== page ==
A new tech and fitness program from UNICEF is inspiring American kids to get active while helping to fight global malnourishment.
What's being coined as the first "wearable tech for good," 10,000 elementary school students in Dallas, Boston and New York City are donning fitness bands to track the number of steps they take in a day, earning food kits for malnourished children along the way.
Getting kids active while saving young lives at the same time? It's an absolute win-win.
The participating students' physical activity is monitored by UNICEF's "Kid Power" fitness bands, with 12,000 steps getting traded in for one packet of Ready-to-Use Therapeutic Food, a specially designed protein and vitamin-rich paste that saves the lives of children suffering from acute malnourishment.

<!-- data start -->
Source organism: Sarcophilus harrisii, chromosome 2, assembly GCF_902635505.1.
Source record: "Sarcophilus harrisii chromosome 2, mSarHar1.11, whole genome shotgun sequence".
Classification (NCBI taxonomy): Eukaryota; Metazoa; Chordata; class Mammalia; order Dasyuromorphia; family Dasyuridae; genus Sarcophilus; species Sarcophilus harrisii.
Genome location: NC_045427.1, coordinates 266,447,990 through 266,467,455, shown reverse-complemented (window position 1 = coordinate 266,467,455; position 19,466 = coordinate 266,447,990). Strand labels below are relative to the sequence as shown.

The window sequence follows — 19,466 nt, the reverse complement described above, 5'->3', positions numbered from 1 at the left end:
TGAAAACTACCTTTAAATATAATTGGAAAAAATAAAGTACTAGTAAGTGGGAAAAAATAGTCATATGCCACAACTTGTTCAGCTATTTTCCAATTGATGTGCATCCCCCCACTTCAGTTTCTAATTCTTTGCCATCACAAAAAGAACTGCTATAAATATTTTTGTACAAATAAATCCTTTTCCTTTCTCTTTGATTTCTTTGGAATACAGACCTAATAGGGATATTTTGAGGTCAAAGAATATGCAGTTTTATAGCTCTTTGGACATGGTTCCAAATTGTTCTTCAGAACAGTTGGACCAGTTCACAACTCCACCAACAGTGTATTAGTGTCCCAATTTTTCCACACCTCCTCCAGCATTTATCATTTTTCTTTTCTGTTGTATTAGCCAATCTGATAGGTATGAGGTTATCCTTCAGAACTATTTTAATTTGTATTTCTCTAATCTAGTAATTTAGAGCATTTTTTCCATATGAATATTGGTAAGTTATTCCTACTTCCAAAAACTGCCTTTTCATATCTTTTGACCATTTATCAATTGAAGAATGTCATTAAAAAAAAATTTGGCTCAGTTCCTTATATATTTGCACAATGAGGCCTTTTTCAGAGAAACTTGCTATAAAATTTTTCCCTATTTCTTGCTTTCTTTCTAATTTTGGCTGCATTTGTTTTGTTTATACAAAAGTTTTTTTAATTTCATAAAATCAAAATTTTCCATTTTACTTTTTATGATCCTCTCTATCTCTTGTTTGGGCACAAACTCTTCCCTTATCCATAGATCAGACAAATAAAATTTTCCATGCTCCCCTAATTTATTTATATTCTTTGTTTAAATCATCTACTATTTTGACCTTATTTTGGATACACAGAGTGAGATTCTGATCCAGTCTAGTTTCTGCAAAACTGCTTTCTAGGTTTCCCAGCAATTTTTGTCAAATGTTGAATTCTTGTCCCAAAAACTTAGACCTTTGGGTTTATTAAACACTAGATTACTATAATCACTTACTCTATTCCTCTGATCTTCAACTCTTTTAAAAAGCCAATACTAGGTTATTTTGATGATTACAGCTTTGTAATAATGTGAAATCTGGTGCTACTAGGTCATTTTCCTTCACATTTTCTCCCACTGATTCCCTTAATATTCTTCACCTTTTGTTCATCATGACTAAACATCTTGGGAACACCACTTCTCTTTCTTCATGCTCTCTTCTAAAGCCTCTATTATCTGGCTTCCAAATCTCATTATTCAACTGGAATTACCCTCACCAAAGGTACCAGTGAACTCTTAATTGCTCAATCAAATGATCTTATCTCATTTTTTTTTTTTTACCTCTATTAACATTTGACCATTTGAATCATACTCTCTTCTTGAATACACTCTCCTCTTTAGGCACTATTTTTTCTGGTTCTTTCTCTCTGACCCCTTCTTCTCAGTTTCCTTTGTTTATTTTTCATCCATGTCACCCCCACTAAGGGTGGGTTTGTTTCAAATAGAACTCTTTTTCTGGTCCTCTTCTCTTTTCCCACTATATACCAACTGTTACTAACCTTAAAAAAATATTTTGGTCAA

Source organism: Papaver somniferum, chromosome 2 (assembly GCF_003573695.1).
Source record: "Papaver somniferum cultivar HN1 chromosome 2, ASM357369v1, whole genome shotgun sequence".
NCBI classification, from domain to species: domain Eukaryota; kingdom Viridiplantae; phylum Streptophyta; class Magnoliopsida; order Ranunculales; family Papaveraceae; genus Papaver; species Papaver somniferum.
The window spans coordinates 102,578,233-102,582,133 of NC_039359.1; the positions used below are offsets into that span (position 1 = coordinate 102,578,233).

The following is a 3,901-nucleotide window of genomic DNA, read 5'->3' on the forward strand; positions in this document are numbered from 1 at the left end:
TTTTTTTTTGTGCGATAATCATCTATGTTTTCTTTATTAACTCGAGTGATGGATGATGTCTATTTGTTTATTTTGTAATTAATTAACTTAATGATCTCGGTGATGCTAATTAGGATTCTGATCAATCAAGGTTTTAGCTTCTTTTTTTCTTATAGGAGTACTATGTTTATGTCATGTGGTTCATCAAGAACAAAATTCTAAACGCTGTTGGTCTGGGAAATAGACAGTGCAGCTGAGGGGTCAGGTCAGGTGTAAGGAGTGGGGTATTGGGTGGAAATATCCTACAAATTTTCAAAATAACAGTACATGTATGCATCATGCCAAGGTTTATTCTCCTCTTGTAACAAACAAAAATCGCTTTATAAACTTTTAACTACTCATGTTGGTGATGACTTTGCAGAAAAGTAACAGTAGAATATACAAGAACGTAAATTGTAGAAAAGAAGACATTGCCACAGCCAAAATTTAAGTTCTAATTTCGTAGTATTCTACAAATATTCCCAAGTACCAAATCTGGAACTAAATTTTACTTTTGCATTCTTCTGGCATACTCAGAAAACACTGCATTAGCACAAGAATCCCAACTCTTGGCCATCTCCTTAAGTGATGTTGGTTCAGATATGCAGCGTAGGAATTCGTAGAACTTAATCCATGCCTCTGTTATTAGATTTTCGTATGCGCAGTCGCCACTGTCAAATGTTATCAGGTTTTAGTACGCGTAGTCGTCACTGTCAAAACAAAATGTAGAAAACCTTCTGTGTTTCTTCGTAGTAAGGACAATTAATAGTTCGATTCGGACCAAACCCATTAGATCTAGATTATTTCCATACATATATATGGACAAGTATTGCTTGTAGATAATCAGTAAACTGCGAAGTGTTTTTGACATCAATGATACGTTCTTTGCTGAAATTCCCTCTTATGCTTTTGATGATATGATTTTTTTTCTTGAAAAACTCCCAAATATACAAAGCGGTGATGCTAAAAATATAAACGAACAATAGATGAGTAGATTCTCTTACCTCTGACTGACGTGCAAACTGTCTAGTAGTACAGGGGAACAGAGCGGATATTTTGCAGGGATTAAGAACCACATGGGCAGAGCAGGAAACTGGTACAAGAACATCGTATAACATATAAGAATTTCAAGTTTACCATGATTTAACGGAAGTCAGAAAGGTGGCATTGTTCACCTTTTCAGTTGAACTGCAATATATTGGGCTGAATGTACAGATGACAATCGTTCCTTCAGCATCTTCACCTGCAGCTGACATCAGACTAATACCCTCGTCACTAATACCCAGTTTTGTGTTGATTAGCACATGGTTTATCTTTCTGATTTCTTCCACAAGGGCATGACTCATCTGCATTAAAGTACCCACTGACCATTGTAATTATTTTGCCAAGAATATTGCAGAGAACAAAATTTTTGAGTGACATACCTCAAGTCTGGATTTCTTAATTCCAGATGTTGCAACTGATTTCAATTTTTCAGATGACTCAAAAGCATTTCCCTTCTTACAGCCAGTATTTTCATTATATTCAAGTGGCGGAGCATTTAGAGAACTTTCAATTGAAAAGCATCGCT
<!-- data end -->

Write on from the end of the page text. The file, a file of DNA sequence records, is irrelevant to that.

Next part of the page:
As explained on the UNICEF website:
"Kids wear Kid Power Bands, which measure their movement and unlock Kid Power Points—the more they move, the more points they earn. Power Points are converted to funding by partners, and funds are used by UNICEF to deliver lifesaving packets of ready-to-use therapeutic food (RUTF) to severely malnourished children."
According to UNICEF, students engaged with Kid Power are 55 percent more active than their peers. For more information on Kid Power and to donate to the cause, click here.